How does a retailer, bank or any business know they’re interacting with you & not an imposter? Consumers need thoughtful, scalable & user-friendly authentication solutions to stop ID theft & protect reputations & assets. We’ll discuss ID theft & authentication, lessons learned addressing these problems, & how technology + new approaches are paving the way forward. ID fraud & authentication are discussed together because the challenges they create, when one fails & the other succeeds, are endless. ID theft is caused by a failure of authentication & is a concern for ANY industry that handles valuable assets – like money, credit cards, SSN, health records, or World of Warcraft characters. ID theft is commonly talked about & feared, but not always understood. We’ll discuss what it means & how it’s executed. We’ll also share ID theft examples, from mundane to insane & prove that the systems that allow this to happen are clearly broken. When it comes to authentication, a thief can convince someone that they are you, but a thief cannot convince you that he is you – the heart of why consumer participation & strong authentication are so important. When consumers are allowed to participate in transactions, identity theft stops. Architects, engineers & companies have approached authentication in a variety of ways. We’ll go through technical examples & lessons learned from these schemes & show that challenges still exist. We’ll then discuss current innovations & the path forward.
by Rion Snow
Twitter is redefining the way information is reported, spread, interacted with, and absorbed. Each individual on Twitter can fluidly act as a primary source, a filter, an information catalyst, and a consumer. Taken collectively, the information preferences expressed by Twitter users provide a valuable signal indicating the relevance of information and information sources across Twitter and the web as a whole. In this talk we consider the information ecosystem of Twitter through the lenses of lists, top tweets, and trending topics, exploring the emergence and value of transparently communicated information preferences.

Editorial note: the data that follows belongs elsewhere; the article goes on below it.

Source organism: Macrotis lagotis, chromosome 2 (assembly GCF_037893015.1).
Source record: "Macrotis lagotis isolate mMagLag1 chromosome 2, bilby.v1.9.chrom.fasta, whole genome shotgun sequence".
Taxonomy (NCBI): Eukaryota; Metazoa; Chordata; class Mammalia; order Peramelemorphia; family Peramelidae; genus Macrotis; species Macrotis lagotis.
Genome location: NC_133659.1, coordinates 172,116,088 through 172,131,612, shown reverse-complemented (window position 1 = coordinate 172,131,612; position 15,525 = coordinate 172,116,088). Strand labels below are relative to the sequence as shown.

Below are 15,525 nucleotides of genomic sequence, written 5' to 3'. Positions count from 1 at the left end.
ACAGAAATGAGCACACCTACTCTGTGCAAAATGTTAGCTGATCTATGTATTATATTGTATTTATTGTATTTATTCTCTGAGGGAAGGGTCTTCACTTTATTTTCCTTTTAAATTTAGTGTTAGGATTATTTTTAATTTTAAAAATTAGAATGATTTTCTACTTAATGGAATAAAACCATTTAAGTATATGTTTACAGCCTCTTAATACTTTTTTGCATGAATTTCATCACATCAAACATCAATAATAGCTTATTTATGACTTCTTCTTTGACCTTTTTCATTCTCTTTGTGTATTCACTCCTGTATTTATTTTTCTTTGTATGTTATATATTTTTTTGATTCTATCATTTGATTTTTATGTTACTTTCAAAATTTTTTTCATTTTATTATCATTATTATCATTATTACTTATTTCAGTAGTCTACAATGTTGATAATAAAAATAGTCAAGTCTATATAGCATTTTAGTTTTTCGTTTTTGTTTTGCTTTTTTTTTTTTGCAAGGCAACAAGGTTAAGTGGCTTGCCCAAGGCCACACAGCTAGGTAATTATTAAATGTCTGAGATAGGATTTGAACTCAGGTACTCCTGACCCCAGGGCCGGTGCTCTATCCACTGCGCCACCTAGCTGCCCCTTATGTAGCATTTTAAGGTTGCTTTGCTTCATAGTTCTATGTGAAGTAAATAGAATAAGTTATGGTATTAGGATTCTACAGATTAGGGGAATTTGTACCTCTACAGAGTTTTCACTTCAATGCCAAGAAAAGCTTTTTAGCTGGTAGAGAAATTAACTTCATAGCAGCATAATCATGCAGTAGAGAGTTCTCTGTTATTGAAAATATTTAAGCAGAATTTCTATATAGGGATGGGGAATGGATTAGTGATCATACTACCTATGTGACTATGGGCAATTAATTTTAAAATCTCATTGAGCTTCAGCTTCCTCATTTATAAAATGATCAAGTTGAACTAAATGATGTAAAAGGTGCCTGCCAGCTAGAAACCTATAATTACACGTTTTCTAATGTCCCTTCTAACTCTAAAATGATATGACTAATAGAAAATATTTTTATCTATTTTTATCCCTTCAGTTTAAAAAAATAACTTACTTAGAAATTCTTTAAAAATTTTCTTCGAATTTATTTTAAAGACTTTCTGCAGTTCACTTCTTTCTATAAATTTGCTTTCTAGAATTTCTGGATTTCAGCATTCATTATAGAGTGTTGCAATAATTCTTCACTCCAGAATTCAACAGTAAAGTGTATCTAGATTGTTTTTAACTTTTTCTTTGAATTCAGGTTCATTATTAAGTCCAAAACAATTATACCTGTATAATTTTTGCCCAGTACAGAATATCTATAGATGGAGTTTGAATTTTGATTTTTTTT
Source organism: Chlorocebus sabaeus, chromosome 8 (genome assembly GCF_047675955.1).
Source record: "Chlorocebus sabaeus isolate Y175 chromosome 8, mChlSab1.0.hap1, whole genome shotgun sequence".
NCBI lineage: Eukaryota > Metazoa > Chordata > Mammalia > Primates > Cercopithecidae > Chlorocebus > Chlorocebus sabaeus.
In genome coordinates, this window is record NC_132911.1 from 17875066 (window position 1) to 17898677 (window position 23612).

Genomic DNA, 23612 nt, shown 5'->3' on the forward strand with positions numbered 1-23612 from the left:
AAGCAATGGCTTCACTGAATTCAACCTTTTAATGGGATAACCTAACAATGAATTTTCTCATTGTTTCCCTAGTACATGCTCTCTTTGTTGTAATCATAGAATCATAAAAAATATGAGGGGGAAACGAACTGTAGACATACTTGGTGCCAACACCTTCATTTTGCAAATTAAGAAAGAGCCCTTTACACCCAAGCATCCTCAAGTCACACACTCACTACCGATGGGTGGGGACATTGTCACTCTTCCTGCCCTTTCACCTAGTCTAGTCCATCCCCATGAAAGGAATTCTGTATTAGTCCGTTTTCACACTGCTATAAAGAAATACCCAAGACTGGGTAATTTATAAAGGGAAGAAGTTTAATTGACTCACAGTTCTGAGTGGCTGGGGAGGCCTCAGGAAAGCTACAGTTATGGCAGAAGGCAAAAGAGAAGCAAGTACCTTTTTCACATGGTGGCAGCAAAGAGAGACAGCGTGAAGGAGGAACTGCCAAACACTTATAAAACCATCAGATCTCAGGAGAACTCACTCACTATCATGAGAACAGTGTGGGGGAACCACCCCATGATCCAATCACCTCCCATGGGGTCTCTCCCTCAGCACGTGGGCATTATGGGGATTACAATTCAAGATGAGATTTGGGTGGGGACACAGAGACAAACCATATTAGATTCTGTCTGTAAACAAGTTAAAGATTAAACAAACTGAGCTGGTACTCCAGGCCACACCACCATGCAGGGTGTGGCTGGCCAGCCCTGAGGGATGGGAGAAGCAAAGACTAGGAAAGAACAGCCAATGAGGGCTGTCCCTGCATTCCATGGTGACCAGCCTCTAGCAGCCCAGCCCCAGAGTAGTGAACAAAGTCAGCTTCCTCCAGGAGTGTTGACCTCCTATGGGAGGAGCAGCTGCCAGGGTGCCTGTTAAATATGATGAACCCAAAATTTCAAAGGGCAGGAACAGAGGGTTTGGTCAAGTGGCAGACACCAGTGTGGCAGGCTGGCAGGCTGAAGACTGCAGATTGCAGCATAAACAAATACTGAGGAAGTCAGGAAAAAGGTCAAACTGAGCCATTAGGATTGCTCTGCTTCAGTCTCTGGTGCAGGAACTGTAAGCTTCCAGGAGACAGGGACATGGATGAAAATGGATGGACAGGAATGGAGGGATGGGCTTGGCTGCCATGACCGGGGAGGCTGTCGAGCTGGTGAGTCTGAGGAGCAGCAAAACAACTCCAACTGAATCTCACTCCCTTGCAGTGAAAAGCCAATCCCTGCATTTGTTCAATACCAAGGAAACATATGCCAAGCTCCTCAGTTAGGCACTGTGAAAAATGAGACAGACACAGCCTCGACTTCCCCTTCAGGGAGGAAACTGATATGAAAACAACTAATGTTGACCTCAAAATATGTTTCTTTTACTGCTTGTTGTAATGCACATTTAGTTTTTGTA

The way we find and read the news continues to change. Just as the web disrupted print media in the last decade, now social networks, news aggregators (like Digg), and innovations from startups are once again disrupting how online news is consumed. An order of magnitude more content is produced today than in years past and rapid innovation continues to change the way that news is found and read. What are some of the driving forces behind how news is created, discovered and consumed? How is the social graph and the interest graph changing the way we find and read the news? How will a culture of citizen journalism affect what we read and who we trust? In this session, we explore these issues through the lens of content creators, aggregators, advertisers and venture capitalists, and offer a perspective on how the news landscape will dramatically change in the next five years.